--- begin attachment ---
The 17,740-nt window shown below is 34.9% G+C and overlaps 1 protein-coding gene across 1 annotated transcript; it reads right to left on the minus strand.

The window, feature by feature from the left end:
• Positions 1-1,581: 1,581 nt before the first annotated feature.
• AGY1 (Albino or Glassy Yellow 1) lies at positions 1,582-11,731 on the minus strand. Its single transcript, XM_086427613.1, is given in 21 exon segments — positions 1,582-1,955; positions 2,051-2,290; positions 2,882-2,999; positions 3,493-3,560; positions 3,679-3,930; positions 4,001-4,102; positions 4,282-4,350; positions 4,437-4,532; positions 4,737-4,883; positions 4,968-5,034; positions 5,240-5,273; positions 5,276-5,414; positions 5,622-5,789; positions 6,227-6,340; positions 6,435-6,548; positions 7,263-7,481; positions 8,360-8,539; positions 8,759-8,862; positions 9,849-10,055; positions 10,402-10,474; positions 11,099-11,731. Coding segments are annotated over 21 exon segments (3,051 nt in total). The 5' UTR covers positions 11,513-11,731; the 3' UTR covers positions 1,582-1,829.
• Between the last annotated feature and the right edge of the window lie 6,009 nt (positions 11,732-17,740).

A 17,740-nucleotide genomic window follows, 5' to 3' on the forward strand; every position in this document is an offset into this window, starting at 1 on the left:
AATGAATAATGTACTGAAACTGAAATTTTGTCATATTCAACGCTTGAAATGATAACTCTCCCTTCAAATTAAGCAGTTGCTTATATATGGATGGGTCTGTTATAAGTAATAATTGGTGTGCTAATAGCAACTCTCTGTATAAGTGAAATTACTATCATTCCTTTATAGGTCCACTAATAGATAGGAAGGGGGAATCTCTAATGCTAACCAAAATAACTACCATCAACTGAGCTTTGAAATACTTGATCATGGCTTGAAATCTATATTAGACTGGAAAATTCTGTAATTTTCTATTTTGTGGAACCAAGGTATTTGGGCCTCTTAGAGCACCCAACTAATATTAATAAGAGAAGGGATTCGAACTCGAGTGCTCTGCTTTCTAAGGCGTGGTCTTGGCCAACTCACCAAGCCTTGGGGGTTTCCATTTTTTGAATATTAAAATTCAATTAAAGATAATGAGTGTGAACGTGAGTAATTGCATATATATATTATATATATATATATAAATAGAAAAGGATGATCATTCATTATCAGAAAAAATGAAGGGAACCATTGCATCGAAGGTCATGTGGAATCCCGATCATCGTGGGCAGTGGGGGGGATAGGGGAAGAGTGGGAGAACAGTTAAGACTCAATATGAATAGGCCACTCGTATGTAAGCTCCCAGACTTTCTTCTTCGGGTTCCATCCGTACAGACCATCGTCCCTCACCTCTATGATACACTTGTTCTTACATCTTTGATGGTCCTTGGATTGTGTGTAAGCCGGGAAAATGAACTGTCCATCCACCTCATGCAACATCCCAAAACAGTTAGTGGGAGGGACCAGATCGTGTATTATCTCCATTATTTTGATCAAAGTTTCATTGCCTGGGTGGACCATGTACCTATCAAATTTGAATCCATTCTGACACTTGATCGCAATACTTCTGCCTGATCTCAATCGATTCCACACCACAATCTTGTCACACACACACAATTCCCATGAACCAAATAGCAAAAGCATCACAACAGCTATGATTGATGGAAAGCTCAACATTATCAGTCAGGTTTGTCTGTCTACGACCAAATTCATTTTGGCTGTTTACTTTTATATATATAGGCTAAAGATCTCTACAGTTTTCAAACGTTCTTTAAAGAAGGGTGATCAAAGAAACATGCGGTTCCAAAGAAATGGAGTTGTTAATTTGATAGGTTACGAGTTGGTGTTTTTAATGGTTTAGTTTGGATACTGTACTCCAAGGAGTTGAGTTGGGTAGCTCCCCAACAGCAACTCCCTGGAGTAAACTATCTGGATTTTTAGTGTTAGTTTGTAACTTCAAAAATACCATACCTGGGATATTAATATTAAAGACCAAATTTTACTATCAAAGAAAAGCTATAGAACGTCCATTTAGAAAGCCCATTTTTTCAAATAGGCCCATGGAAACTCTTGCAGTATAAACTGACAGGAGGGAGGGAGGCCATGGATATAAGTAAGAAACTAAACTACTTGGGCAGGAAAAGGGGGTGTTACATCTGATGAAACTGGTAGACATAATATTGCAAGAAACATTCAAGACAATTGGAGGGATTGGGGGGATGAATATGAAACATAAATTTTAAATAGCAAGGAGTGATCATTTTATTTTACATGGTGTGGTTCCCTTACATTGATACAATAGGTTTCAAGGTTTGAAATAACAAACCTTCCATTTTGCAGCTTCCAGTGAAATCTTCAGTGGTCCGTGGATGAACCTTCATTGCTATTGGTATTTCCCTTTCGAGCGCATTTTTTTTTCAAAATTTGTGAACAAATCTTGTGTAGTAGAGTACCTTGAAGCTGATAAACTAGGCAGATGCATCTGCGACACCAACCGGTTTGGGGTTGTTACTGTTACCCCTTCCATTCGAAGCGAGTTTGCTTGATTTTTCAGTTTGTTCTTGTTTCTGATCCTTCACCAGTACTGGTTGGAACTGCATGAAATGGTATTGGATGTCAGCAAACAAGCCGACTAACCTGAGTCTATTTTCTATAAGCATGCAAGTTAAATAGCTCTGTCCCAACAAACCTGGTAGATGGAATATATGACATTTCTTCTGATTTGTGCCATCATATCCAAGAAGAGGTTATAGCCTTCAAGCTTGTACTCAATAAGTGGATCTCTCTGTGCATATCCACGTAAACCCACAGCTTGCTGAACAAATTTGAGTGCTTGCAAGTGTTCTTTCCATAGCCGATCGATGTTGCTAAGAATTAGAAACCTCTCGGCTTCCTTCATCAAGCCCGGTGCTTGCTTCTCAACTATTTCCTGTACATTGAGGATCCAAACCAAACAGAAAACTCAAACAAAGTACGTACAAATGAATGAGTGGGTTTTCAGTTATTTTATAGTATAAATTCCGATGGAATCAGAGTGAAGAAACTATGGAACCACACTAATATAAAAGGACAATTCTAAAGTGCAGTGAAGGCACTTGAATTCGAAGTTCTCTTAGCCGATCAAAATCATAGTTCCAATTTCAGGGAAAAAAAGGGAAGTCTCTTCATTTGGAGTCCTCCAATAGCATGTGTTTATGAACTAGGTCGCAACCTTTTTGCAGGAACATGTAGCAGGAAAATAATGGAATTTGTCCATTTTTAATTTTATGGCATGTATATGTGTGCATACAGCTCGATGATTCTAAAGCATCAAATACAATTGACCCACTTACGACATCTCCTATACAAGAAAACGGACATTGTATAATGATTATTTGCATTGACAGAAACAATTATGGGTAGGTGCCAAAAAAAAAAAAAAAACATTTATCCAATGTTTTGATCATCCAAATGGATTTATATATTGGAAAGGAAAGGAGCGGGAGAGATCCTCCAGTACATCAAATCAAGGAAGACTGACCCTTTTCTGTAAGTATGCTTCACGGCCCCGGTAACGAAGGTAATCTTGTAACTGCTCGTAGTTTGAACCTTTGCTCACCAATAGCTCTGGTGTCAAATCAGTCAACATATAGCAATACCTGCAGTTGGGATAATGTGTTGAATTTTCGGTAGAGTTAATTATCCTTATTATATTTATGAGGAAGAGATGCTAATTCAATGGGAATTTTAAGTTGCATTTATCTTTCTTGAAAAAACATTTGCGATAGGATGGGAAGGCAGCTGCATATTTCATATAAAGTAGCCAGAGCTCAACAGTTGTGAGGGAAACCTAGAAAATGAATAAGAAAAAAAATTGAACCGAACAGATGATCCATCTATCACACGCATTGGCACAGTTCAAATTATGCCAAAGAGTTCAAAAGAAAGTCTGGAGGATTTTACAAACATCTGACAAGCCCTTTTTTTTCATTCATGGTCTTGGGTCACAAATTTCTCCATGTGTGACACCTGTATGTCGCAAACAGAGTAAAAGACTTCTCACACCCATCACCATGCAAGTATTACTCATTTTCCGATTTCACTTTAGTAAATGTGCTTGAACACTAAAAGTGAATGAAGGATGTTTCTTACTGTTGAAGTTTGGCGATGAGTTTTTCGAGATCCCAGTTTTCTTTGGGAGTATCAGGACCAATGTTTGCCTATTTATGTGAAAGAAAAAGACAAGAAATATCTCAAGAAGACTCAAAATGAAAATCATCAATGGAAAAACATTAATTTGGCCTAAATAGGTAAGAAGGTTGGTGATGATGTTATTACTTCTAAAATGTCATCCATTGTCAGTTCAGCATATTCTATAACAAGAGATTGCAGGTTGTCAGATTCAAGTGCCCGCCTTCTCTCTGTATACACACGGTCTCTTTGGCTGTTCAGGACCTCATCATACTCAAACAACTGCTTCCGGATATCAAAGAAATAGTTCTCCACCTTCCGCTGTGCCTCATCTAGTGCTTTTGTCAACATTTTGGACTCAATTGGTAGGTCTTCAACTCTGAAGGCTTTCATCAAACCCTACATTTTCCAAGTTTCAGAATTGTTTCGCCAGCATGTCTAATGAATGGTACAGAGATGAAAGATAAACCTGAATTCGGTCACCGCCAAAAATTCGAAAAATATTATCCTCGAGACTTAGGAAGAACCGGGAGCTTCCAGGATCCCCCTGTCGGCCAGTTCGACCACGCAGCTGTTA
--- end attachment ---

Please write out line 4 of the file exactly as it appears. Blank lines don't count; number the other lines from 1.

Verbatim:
• AGY1 (Albino or Glassy Yellow 1) lies at positions 1,582-11,731 on the minus strand. Its single transcript, XM_086427613.1, is given in 21 exon segments — positions 1,582-1,955; positions 2,051-2,290; positions 2,882-2,999; positions 3,493-3,560; positions 3,679-3,930; positions 4,001-4,102; positions 4,282-4,350; positions 4,437-4,532; positions 4,737-4,883; positions 4,968-5,034; positions 5,240-5,273; positions 5,276-5,414; positions 5,622-5,789; positions 6,227-6,340; positions 6,435-6,548; positions 7,263-7,481; positions 8,360-8,539; positions 8,759-8,862; positions 9,849-10,055; positions 10,402-10,474; positions 11,099-11,731. Coding segments are annotated over 21 exon segments (3,051 nt in total). The 5' UTR covers positions 11,513-11,731; the 3' UTR covers positions 1,582-1,829.